The book of Romans, Paul’s most systematic statement of theology, moves step by step from the universality of sin in the first two chapters through the marvelous statement of what it means to be free of sin in chapter eight. His basic argument continues most logically in chapter twelve, but he interrupts it for an important but parenthetical discussion of the judgment of the Jews.
Near the end of that parenthesis, having concluded that Israel’s rejection of Christ and God’s consequent rejection of Israel are neither total nor final, Paul introduces the analogy of an olive tree.
Taking a branch from one tree and grafting it onto another is a common enough practice. Ordinarily one does not graft a wild branch onto a cultivated tree. A wild olive tree bears poor fruit that doesn’t yield much oil.
Columella, a contemporary of Paul, prescribed that unusual procedure for one special circumstance. If an olive tree ceases to produce a good quantity of good fruit, cutting off old branches and grafting new ones from a wild tree will reinvigorate it.
Ordinarily, a graft produces fruit of the same kind as the tree it came from, but with this kind of graft, the tree gets new life and the wild branch begins to bear fruit as good as the old tree did at its best.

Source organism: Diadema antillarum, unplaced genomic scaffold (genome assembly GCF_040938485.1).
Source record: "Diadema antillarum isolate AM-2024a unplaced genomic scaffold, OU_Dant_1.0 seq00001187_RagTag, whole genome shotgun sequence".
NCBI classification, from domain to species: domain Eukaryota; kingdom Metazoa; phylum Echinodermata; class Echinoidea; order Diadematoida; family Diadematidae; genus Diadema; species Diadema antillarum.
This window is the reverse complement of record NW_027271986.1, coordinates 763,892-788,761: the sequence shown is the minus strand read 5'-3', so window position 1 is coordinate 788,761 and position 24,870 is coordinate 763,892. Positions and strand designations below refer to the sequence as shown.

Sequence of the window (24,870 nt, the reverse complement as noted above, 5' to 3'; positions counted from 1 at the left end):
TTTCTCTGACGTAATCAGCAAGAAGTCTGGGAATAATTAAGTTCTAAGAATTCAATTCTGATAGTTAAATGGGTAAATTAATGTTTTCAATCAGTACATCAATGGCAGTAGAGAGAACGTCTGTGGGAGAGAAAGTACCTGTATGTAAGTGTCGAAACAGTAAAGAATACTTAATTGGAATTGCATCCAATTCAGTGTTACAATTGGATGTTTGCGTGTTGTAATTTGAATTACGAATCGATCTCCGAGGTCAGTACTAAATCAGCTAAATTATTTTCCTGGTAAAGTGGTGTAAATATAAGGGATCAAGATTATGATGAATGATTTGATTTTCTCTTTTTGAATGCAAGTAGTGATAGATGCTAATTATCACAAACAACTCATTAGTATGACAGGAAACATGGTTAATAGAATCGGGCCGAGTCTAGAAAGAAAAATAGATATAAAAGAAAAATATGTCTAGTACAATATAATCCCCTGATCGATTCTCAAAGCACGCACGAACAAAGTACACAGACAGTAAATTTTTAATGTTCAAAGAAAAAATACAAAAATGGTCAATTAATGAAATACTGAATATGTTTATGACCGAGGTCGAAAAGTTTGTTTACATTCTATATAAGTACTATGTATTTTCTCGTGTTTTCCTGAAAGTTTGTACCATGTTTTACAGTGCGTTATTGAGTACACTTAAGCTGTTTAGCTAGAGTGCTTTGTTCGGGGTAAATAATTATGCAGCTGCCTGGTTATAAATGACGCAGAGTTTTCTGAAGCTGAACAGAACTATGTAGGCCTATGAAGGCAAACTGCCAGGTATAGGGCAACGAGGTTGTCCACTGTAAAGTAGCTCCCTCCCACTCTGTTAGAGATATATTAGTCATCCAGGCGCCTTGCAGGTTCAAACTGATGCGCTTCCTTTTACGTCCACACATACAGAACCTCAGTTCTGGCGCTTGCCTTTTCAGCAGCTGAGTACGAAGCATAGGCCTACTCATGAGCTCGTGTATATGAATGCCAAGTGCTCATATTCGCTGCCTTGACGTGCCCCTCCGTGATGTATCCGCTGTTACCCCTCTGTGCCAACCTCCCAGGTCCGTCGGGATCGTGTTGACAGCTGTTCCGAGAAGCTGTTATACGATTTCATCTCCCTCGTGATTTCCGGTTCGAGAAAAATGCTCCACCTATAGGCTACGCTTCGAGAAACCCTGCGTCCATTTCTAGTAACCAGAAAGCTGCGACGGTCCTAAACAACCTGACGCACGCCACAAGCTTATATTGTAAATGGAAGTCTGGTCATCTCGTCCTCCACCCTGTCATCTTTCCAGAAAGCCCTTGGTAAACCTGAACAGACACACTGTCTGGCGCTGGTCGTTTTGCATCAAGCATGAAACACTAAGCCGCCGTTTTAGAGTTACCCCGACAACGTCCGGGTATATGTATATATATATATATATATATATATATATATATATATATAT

Paul used the tree as an analogy for the failure of Israel and the eagerness of the Gentiles to recognize Jesus. Grafting the Gentiles onto the Jewish tree represented God’s judgment on Israel’s unbelief and his grace toward the previously outcast Gentiles.
Modern Christians must find more here than a history and theology lesson. You and I are part of this tree only so long as we remain there by faith. Grace is freely given and freely received, but it is not cheap. It costs us our lives.
God remains severe in judgment, but kind in grace. Let us keep both the kindness and severity in mind. Let us cling to him in faith, regardless of how much either trouble or complacency tempts us to turn away.